We arrived in Placencia from San Pedro (via Belize City) aboard Tropic Air's 15-seat aircraft just in time for a little pampering. Pink golf carts (they sure took this Girls Gone Diving thing seriously, I think) dispatched from Chabil Mar Villas whisk us back to our waterfront home. After nearly a week of diving, we're all ready for some R&R, and at Chabil Mar, the offerings are abundant. Two mosaic-tiled eternity pools, wraparound balconies with views of the sea, chaise lounges on powdery sand and condos so artfully decorated (The honeymoon suite? Wow!) that you actually consider reading your book indoors. Add a staff dressed all in white, wearing radio headsets to ensure speedy delivery of another icy Belikin. Plus, there's the massage therapist and the on-demand meal service that will knead you and feed you in any setting you wish. The choices are numerous, and in just over 24 hours, we dine in several spots: at the end of the thatch-roofed dock, by the pool and our favorite around the red adobe outdoor fireplace.
That's where we pass our favorite evening. Chef George grills outdoors for us and we dine, sip wine, stoke the fire, share desserts and tell stories until the log disintegrates into ash. Other than my mom and my sister, there was no real history behind any of our friendships before this trip. Now, after a week of diving and playing, we are one solid group. We are all friends.
It's tempting to opt for a morning "off" but everyone rallies for a sunrise breakfast and a boat ride out to Laughingbird Caye, a spit of sand pinned down by palm trees and protected as a national park (as is more than 40 percent of the country). Mom interviews the caretaker who lives on the island (note to self: Give that woman a notebook and a pen next time she joins me on a trip) while the rest of us pull on our fins, masks and snorkels to navigate around half the island. We're looking for lemon sharks, which I've never seen in the wild. Not until we return to shore does a butter-colored dorsal fin split the water's surface. Tanya wades right in to shoot over-unders as our guide tosses bait.
"Amazing. Just amazing," Carol says for the umpteenth time as she and I climb uphill through the damp thickets of orchids beneath towering rainforest trees. We are following the astonishingly loud sound of a lion roaring; we are still wearing pajamas; and my watch shows a time beginning with the number 5. Of course, there are no lions in the jungles of Belize, but the guttural howl of the black howler monkeys (known locally as baboons) is a wicked mimic that never fails to quicken my pulse.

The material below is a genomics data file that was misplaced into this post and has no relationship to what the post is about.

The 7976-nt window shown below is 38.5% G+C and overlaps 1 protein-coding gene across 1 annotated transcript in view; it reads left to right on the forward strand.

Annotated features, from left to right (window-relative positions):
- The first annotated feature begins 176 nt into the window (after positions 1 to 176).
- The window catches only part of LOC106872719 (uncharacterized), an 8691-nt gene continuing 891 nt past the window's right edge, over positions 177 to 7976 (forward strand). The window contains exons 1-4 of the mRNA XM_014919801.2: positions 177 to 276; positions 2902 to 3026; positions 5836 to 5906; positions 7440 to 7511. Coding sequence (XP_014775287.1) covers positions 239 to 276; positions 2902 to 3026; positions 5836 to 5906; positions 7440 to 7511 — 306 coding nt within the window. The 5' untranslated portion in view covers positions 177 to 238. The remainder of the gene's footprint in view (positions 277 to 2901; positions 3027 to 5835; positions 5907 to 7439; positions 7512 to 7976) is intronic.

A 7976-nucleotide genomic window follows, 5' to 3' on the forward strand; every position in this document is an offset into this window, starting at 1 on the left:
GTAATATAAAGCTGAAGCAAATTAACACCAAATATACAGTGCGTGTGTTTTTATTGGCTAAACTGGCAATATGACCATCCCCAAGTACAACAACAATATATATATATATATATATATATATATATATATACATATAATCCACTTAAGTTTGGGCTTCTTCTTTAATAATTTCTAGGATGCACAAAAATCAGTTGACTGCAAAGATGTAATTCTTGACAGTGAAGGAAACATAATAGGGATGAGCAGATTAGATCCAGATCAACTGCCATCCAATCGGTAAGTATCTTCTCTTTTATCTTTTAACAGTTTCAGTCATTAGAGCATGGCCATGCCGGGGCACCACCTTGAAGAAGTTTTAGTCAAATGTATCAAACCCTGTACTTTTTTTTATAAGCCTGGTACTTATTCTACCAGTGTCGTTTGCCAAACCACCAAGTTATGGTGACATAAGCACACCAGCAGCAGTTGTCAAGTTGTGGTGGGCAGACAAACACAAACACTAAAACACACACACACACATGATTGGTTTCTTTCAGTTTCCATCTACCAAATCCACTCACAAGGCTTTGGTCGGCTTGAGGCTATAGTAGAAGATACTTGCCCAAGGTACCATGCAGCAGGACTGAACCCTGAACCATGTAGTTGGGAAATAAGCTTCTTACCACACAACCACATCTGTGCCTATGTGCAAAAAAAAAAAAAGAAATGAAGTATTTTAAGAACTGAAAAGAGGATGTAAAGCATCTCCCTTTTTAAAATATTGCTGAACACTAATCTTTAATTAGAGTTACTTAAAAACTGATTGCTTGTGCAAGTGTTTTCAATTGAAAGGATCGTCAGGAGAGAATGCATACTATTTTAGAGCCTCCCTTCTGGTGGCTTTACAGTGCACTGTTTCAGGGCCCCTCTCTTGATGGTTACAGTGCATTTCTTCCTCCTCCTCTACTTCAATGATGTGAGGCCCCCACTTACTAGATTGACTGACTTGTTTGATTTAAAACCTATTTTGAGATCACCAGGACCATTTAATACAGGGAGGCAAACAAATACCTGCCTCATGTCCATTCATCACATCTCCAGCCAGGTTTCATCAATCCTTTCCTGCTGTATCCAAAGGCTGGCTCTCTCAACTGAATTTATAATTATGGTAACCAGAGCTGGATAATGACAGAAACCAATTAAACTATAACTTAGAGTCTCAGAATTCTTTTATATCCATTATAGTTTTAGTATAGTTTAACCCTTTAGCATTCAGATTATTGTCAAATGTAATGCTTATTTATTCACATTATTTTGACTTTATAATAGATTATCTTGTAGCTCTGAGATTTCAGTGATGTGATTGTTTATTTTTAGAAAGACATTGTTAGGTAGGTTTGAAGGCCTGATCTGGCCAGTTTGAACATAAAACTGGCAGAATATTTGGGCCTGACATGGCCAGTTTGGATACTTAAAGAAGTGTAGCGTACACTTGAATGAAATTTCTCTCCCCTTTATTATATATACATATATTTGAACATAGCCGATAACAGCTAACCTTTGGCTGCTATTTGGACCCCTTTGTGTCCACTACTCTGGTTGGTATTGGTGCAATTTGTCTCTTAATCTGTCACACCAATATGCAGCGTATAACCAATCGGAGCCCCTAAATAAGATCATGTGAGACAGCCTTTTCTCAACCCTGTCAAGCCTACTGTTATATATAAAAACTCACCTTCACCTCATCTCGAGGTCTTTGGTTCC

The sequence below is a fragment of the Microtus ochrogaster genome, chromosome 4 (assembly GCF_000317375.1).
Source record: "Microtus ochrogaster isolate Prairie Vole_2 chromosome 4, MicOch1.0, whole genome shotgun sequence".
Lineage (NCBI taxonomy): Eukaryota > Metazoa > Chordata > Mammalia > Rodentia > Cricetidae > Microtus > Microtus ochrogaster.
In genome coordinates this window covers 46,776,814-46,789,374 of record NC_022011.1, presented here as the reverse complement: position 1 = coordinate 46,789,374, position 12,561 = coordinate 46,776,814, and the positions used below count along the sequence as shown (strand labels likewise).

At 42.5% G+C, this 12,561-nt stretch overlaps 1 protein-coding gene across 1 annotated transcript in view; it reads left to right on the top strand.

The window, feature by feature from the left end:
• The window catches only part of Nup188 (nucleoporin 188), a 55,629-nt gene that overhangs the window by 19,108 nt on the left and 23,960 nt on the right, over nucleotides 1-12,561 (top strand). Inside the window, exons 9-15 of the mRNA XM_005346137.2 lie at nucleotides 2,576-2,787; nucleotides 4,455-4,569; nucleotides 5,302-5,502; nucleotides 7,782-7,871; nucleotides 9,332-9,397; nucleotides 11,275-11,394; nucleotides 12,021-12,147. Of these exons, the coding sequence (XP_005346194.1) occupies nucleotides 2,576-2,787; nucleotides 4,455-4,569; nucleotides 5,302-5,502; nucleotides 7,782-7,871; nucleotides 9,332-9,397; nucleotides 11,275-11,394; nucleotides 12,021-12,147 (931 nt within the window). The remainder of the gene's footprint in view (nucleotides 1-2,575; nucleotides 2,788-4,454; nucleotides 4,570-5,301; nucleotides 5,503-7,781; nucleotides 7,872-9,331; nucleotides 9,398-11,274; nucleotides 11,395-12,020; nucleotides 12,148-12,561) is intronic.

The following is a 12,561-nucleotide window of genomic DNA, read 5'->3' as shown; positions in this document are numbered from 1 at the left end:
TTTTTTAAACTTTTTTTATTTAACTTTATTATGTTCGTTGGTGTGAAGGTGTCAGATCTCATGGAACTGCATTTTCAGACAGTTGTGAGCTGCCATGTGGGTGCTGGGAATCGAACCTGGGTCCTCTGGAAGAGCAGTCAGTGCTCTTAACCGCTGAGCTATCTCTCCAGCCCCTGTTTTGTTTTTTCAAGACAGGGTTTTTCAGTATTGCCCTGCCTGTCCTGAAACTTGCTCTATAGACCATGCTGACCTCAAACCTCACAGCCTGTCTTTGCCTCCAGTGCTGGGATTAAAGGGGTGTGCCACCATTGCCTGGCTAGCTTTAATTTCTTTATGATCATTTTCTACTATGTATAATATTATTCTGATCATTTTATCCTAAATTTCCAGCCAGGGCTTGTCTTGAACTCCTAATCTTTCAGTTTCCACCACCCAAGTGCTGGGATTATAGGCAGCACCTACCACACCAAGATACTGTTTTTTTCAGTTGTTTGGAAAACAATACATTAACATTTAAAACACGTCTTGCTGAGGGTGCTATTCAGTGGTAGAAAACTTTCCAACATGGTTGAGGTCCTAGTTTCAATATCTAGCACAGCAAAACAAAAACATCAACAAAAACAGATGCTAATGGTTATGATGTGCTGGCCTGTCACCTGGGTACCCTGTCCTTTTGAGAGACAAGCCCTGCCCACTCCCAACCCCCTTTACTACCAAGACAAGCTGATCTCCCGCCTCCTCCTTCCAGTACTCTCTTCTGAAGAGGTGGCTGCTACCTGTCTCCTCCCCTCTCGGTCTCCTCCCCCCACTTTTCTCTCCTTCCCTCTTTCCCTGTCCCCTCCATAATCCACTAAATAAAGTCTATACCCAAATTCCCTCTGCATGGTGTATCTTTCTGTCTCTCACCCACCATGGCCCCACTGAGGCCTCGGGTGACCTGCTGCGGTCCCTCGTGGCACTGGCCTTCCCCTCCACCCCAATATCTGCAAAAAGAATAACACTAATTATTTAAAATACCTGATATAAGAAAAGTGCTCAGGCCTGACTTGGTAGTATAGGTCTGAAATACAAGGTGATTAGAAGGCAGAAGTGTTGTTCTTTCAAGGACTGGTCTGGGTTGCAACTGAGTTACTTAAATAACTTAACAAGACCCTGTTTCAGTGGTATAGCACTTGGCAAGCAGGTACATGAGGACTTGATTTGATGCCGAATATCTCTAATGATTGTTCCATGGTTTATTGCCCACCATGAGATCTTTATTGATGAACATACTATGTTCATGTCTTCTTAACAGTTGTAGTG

Thanks to the logistical planning and expertise of a company called Belize Expeditions, our dive trip has become much more. Here we are at Lamanai Outpost Lodge, a cluster of rustic, artfully built hardwood structures on the banks of the New River Lagoon. We arrived by riverboat last night and slept in screened-in cottages engulfed by the sounds of the jungle.
We race through breakfast to reach the excavated ruins of the Maya settlement called Lamanai. Our self-educated and unbelievably knowledgeable guide Carlos takes us first to a museum on the site and then for a long walk in the shaded woods before we reach the main plaza containing the most important temple.
We climb its steep steps, each one at least as high as my knee. I think Mom might float right up, so transported is she by these ancient structures. In all honesty, though, each of us is in our own state of awe.
The peak rises high above the jungle's canopy, and Carlos tells us that from here we can see 15 miles in all directions almost to the sea. I survey 180 degrees and imagine the theater of life that once played out on this mysterious stage.
Mom reflects, "A few days ago I dived 130 feet in the Blue Hole. And now here I am, on the top of a Maya temple." The primal call of the howler monkeys carries to us from across the treetops. "I never knew such places existed."